Poetry Submissions: An Update on the #100Rejections Challenge

Poetry submissions recordBack in 2019 I was intrigued by the concept of the #100Rejections challenge. The idea is that if you are aiming for rejections, you will feel a sense of achievement, rather than disappointment, each time a piece is rejected, and maintain a more positive outlook as you press on towards your yearly goal. Having found that the average response time for UK based poetry magazine is between 3 and 6 months, I decided to adapt the challenge to make it a little more realistic, so my aim was to send off 100 batches of poems by the end of the year.    Continue reading

Poetry Review: Wild Persistence by Katrina Naomi

Poetry Book - Wild PersistenceWild Persistence is the first book of poetry written by Katrina Naomi since she moved from London to Cornwall, and it is full of poems about change, about decisions and pausing to consider moments in time. I read this collection on my first day of the #SealeyChallenge (reading a book of poetry each day for the month of August) and thoroughly enjoyed it. The book begins with celebration in ‘How to Celebrate a Birthday’, and it sets the tone for the whole collection, urging the reader to pause and contemplate, amid the busy-ness of life. Continue reading

Cheltenham Literature Festival: Bernadine Evaristo, Sebastian Faulks and More…

Bernadine Evaristo introducing Judith Bryan, Jacqueline Roy and Nicola WilliamsThe highlight of my day at the Cheltenham Literature Festival was seeing Bernadine Evaristo and Dawn French in conversation, but I must admit that I was too tired to take proper notes by this point (and too busy laughing!) so I can’t report all of what was said. It felt good, after the last two years, to be part of a live audience again, and it was fascinating to hear them discuss their own careers and compare writing techniques, both coming from a background of theatre and performance. They also discussed the controversial topic of white writers writing black characters, agreeing that so long as the characters are fully rounded, well-researched and well-written, it is good to create diverse characters in order to reflect the society in which we live.    Continue reading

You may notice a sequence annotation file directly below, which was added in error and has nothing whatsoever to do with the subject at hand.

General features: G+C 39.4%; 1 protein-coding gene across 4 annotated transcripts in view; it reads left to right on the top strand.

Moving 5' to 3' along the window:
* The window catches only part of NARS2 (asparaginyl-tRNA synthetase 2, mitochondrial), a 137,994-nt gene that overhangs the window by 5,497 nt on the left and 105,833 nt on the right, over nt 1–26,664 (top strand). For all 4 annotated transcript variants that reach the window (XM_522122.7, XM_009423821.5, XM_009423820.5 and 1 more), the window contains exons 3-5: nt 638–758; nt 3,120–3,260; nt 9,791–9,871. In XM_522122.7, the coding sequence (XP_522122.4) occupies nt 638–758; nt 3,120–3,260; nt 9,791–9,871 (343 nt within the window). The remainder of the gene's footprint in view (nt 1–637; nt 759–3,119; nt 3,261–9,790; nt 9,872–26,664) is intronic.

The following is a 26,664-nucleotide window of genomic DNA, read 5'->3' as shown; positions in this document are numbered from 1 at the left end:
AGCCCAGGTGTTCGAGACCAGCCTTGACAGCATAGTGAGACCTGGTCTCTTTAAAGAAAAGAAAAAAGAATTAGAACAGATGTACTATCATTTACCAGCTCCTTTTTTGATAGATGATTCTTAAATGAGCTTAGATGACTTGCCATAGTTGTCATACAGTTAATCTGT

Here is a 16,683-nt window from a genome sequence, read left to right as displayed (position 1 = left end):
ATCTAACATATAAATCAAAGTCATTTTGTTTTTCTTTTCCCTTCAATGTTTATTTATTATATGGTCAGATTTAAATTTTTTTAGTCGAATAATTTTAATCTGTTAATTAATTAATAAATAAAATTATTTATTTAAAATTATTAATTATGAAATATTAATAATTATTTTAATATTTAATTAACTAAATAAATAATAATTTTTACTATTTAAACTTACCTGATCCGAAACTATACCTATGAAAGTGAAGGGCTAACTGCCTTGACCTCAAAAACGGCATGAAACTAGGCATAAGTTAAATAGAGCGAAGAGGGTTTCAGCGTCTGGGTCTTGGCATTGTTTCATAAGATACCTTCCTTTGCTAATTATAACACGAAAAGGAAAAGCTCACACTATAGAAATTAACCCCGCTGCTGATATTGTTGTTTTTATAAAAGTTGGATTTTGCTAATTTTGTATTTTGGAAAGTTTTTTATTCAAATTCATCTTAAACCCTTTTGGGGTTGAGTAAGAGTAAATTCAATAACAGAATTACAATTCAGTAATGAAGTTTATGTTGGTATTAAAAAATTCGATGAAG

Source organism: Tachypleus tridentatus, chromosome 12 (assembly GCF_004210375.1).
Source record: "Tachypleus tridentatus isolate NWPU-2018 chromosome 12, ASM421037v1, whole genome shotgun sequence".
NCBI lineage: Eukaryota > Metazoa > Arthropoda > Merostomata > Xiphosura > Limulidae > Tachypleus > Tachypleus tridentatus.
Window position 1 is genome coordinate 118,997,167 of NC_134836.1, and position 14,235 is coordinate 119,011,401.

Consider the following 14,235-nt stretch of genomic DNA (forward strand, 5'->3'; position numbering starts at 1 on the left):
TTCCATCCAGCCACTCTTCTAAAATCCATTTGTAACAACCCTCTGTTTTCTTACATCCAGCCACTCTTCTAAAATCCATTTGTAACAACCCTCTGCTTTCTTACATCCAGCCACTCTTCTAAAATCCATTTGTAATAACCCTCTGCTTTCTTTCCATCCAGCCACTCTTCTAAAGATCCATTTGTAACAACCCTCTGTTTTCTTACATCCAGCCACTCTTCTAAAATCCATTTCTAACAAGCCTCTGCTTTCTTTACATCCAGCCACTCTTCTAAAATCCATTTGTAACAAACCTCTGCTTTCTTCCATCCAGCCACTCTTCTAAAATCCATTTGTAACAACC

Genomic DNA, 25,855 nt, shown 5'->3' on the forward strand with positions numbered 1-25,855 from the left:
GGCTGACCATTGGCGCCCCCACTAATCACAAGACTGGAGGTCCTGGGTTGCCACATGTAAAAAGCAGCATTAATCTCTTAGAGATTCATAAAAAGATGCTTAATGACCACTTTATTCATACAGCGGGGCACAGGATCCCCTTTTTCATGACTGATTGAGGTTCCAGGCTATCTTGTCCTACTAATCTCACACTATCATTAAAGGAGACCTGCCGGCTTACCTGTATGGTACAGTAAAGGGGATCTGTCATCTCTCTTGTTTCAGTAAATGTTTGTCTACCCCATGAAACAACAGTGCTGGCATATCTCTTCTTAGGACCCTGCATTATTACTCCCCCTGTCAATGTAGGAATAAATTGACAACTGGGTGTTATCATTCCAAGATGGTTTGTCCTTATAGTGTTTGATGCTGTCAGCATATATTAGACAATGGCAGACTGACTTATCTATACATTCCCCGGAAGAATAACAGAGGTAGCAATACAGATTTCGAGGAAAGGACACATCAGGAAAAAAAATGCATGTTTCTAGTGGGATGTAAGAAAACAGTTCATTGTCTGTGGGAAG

Book Review: Salt by Catrin Kean

Book - Salt by Catrin KeanBased on a true story, Salt begins in Cardiff, in 1883, where young Ellen lives a dull and lonely life, working as a domestic. She longs to escape, but is forced to witness her mother’s daily turmoil, as she confronts the ghosts of her past. Then, one day, Ellen meets Samuel, a ship’s cook from Barbados. Despite the disapproval of some, they fall in love and get married, and Ellen is able to fulfill her childhood dream of running away to sea. Together, they set sail for San Francisco, working their way across the Atlantic Ocean, getting to know each other along the way.   Continue reading

Reading Poetry in August – The Sealey Challenge Days 21 to 31

Poetry books for the Sealey ChallengeI have completed the Sealey Challenge, reading a new poetry book each day for a whole month! Though I spent 3 days on one book (an anthology) and only dipped into some of them, that still means I have read at least part of 29 different poetry books over the last 31 days. And many of them have inspired me to write my own poems, so it has definitely been worthwhile. I’ve read several books that were simply sitting on my shelf un-read, as well as a few new ones ordered specially for the occasion, and some old favourites, plus a couple of poetry magazines. Here are my highlights from the final 11 days…   Continue reading

A Creative Writing PhD – The Second Year

notebooksMy first year as a creative writing PhD student was fairly eventful, with a pandemic taking over every aspect of life from March onwards. Looking back, I think the routine of PhD work, with the opportunity to immerse myself in research, was the main thing that kept me going through the lockdown. The second year has included teaching online, running workshops online, organising a conference (also online) and plenty of reading, mainly from the comfort of my own home. For obvious reasons, I don’t have many photos!  Continue reading

Reading Poetry in August – The Sealey Challenge Days 11 to 20

Poetry book - Road Trip by Marvin ThompsonI am beginning to realise just how challenging it is to read a whole new poetry book for each day of the month. Even just dipping into a new book takes time, and I’m trying not to rush, as I want to make the most of any inspiration that strikes while I’m reading. I have not stuck to the rules completely, but have still tried to push myself to read more. So here is an overview of all the poetry books I have read over the last ten days, with some of the main highlights…   Continue reading

Reading Poetry in August: The Sealey Challenge Days 1 to 10

Book - Identity Papers by Ian Seed

Identity Papers by Ian Seed

I’d never heard of the Sealey Challenge, but I jumped at the chance to challenge myself to read more poetry, to read a whole poetry book or pamphlet each day through the month of August. I decided not to put too much pressure on myself, and to not worry if I didn’t get to the end of every book. So here’s an overview of the poetic gems I’ve discovered in the first ten days of August, and some of the highlights…   Continue reading